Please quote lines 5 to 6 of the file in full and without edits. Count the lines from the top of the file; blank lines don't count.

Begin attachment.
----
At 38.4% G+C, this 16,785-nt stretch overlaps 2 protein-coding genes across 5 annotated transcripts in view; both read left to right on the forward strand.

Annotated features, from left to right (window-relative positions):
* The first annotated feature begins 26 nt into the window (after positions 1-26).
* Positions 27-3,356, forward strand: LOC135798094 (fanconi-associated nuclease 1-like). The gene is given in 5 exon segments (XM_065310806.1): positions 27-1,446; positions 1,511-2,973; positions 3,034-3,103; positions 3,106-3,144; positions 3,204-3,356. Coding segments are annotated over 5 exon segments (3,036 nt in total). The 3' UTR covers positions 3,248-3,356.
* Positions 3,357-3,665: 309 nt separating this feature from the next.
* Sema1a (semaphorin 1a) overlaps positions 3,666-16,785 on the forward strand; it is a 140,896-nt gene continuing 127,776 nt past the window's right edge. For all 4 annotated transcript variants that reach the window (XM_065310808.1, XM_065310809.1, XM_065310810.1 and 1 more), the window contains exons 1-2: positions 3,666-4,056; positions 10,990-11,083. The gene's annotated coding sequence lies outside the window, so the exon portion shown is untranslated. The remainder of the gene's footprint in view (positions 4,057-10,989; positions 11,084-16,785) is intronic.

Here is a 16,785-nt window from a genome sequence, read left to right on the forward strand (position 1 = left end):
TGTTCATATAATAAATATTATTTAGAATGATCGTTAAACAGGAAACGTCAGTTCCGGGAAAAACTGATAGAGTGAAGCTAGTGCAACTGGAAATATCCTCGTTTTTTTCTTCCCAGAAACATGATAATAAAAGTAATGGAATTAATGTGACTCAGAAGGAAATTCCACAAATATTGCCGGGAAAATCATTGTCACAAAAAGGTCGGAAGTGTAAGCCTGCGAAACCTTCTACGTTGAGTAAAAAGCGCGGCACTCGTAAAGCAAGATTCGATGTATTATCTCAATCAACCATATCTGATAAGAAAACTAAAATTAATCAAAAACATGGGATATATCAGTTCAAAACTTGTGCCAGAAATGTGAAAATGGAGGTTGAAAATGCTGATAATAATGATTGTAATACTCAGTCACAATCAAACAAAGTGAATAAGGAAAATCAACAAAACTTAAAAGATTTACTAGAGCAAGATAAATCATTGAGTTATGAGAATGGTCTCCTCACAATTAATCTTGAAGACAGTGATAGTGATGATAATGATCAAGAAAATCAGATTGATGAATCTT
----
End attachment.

* Positions 3,357-3,665: 309 nt separating this feature from the next.
* Sema1a (semaphorin 1a) overlaps positions 3,666-16,785 on the forward strand; it is a 140,896-nt gene continuing 127,776 nt past the window's right edge. For all 4 annotated transcript variants that reach the window (XM_065310808.1, XM_065310809.1, XM_065310810.1 and 1 more), the window contains exons 1-2: positions 3,666-4,056; positions 10,990-11,083. The gene's annotated coding sequence lies outside the window, so the exon portion shown is untranslated. The remainder of the gene's footprint in view (positions 4,057-10,989; positions 11,084-16,785) is intronic.